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Dreisbach v. Walton

Superior Court of Delaware, New Castle

October 27, 2014

KENNETH & CLASINA DREISBACH Plaintiffs
v.
ROBERT T. & MARTINA L. WALTON Defendants

Submitted: October 8, 2014

Upon Plaintiffs' Motion for Costs and Attorney's Fees, GRANTED in part, DENIED in part.

Upon Defendants' Motion for Attorney's Fees, DENIED.

Donald L. Gouge, Esquire, Donald L. Gouge, Jr., LLC, Attorneys for Plaintiffs.

Bayard J. Snyder, Esquire, Snyder & Associates, P.A. Attorneys at Law, Attorney for Defendants.

OPINION

M. JANE BRADY SUPERIOR COURT JUDGE

I. Introduction

The underlying cause of action in this case concerns a sale of real property. Kenneth and Clasina Dreisbach ("Plaintiffs") bought a home (the "Property') from Robert and Martina Walton ("Defendants") in 2008. Shortly after the sale, Plaintiffs discovered that several answers on the Seller's Disclosure were incorrect, and Property required reconstruction. Plaintiff's filed suit alleging breach of contract, fraud and misrepresentation, negligent fraud, and violation of the covenant of good faith and fair dealing. A bench trial was held beginning on April 14, 2014, and the Court found for Plaintiffs in the amount of $1, 375 on the basis of breach of the implied covenant of good faith and fair dealing.

On September 5, 2014, Plaintiffs filed a timely Motion for Costs and Attorney's fees. The Motion is opposed by Defendants, who filed a timely Response on September 12, 2014. Defendants also countermoved for Defendants' attorney's fees. The Court permitted Plaintiffs to file a brief reply to Defendants' Response. Plaintiffs submitted the reply on September 25, 2014. The Court subsequently granted Defendants' request to file an additional brief reply. On October 8, 2014, Defendants submitted the additional reply, and the Court took the matter under consideration. For the reasons set forth below, Plaintiffs' Motion is GRANTED in part and DENIED in part. Defendants' Motion is DENIED.

II. Facts and Procedural Background

Because there are multiple motions for costs, and because the Court found both for and against the Plaintiff as to the many, various claims made, some recitation of the underlying facts ir required.

In 2009, Plaintiffs began house hunting for a new residence. Plaintiffs eventually settled on subject Property, which was owned by Defendants. Before buying the home, Plaintiffs hired a home inspector and learned that the roof needed to be replaced.[1] Plaintiffs negotiated a credit of $8, 500 to replace the roof.[2] However, aside from the roof's needing to be replaced, Plaintiffs did not learn of any other defects prior to the sale.

Defendant Martina Walton ("Mrs. Walton") filled out the Seller's Disclosure form. As later came to light, Mrs. Walton answered several questions on the form incorrectly.[3] First, Mrs. Walton represented that there were no violations of New Castle County code on Property, and that permits for structural changes to the home had been appropriately secured.[4] In fact, as Plaintiffs discovered after the sale was complete, permits for work done in finishing the basement had never been issued, and the basement was not in compliance with NCC code.[5]

Second, Mrs. Walton answered "no" to the question of whether there were any plumbing additions and "na" for whether a licensed contractor was used for these additions.[6] Mrs. Walton also represented that all of the electrical work had been done by a licensed contractor.[7] In fact, Defendants had hired a contractor in 2003 to finish the basement, which included installing a kitchenette and full bathroom, which involved extensive plumbing additions.[8] Defendants' contractor turned out not to be licensed in New Castle County.[9]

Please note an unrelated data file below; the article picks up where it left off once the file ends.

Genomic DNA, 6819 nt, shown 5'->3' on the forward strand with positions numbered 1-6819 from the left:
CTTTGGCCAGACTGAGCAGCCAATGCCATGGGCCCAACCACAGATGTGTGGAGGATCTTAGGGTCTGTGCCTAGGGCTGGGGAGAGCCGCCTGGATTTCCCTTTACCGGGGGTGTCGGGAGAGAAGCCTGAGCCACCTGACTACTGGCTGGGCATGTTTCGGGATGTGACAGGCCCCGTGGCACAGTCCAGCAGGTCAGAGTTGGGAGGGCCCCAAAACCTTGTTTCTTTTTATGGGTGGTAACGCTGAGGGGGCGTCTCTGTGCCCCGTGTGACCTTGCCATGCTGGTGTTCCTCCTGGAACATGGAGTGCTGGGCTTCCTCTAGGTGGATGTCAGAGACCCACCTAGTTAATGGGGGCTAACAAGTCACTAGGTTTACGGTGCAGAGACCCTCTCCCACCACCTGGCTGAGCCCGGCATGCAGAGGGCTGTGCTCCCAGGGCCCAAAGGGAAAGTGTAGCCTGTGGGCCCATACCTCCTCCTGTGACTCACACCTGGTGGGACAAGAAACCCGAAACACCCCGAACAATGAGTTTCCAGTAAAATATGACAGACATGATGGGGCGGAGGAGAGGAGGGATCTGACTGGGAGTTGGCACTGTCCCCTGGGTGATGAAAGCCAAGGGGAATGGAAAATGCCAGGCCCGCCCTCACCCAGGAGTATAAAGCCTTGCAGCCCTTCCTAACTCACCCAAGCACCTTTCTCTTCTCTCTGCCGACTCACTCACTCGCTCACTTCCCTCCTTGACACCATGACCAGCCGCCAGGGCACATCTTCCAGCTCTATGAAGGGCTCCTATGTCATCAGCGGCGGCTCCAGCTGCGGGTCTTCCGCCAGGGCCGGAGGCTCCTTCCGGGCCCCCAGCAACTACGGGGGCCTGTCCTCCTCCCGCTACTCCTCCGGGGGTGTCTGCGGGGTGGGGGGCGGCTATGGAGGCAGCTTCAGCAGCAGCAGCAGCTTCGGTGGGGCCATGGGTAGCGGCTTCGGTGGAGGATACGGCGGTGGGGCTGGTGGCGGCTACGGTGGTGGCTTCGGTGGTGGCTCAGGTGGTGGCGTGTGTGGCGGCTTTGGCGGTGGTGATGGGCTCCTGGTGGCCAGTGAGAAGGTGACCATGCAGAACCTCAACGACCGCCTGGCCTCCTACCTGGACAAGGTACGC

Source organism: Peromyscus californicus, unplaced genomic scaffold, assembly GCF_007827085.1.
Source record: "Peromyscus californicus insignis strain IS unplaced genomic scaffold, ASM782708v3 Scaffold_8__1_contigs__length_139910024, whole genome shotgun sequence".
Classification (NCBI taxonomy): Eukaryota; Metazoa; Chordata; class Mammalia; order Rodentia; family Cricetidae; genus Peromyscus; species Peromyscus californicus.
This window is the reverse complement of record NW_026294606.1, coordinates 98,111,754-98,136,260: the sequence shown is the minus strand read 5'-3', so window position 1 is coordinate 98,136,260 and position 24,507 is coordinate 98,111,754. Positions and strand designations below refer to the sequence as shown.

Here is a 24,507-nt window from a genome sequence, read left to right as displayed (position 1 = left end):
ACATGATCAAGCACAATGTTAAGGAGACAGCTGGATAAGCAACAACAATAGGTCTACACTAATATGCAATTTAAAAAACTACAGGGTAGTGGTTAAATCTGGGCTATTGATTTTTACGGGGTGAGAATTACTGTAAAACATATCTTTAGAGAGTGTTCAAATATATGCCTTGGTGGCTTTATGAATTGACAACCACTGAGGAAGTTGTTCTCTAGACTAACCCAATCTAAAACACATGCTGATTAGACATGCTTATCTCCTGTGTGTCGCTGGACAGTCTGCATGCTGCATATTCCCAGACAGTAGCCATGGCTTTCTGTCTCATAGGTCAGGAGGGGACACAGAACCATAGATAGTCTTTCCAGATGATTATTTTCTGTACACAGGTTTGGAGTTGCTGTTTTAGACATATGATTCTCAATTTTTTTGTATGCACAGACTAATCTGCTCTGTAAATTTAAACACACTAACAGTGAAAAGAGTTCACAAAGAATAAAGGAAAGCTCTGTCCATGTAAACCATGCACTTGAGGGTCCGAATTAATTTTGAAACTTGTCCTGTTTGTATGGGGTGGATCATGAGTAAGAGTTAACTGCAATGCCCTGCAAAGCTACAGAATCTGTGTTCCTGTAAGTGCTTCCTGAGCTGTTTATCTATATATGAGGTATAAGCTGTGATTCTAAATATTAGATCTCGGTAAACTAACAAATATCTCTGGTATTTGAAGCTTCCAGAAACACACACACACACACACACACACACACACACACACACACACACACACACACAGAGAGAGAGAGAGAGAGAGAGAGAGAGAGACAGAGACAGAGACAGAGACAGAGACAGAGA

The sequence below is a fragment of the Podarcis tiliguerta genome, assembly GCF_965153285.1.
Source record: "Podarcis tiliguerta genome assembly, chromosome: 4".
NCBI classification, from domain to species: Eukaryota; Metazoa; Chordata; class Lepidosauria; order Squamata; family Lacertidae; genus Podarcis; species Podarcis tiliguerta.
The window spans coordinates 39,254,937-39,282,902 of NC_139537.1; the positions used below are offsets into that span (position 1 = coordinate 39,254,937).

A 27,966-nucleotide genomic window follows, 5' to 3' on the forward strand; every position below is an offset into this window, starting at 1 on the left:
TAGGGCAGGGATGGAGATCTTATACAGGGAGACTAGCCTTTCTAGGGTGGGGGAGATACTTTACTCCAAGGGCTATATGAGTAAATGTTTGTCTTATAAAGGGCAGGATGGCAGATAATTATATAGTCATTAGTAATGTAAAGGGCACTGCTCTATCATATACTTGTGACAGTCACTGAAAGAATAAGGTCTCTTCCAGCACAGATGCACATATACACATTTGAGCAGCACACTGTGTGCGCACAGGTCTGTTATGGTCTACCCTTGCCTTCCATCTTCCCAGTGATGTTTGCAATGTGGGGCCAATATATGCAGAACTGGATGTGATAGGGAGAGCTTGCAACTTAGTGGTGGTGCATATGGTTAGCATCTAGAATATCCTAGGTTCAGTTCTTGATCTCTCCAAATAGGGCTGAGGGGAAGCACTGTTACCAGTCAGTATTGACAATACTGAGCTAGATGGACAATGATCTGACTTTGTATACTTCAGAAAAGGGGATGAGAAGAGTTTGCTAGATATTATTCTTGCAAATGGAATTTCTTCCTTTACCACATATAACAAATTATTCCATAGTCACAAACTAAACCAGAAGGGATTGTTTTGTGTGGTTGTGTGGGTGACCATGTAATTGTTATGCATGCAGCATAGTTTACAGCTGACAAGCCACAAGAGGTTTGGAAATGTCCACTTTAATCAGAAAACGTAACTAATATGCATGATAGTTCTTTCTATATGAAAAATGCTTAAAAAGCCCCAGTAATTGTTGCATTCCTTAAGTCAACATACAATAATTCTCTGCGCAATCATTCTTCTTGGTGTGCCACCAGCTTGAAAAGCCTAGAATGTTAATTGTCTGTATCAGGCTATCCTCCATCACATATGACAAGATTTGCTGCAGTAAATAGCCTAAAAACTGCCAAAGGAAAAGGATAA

Finally, Mrs. Walton answered "no" to the question of whether that had been any past leaks.[10] The questions about roof repairs were left blank.[11] In fact, in 2005, Defendants' son-in-law had discovered some possible mold near the soffit when he was insulating the attic.[12]Because of what their son-in-law found, Defendants hired a roofing company to inspect their roof. The roofing company found signs of water leakage in the attic and chimney.[13] Defendants had the roofing company remove, replace, and repair the damaged area.[14]

Upon discovery of the defects with the home in 2010, Plaintiffs hired a contractor to fix the problems and bring the house up to code.[15] In 2012, Plaintiffs filed the instant suit seeking $20, 956.50 in damages for the construction work that had been performed to fix the problems with the house. Plaintiffs alleged causes of action for breach of contract, fraud and misrepresentation, negligent fraud, and breach of the implied covenant of good faith and fair dealing. Plaintiffs alleged that Mrs. Walton knew or should have known of the inaccuracies in the Seller's Disclosure form, and that Mrs. Walton negligently or intentionally misled Plaintiffs about the condition of Property.[16] Plaintiffs also alleged that Defendants failed to disclose that: (1) that Property had been rented, (2) that Defendants filed an insurance claim on that address in March of 2008, and (3) the issues with the roof.[17]

At the end of trial, Plaintiffs withdrew their claim for damages relating to the roof because an $8, 500 credit for same had been made when the property was purchased.[18] The Court found that Plaintiffs failed to prove, by a preponderance of the evidence, that the 2008 insurance claim was related to subject Property. The Court also found that Plaintiffs failed to prove that Property was rented during Defendants' ownership.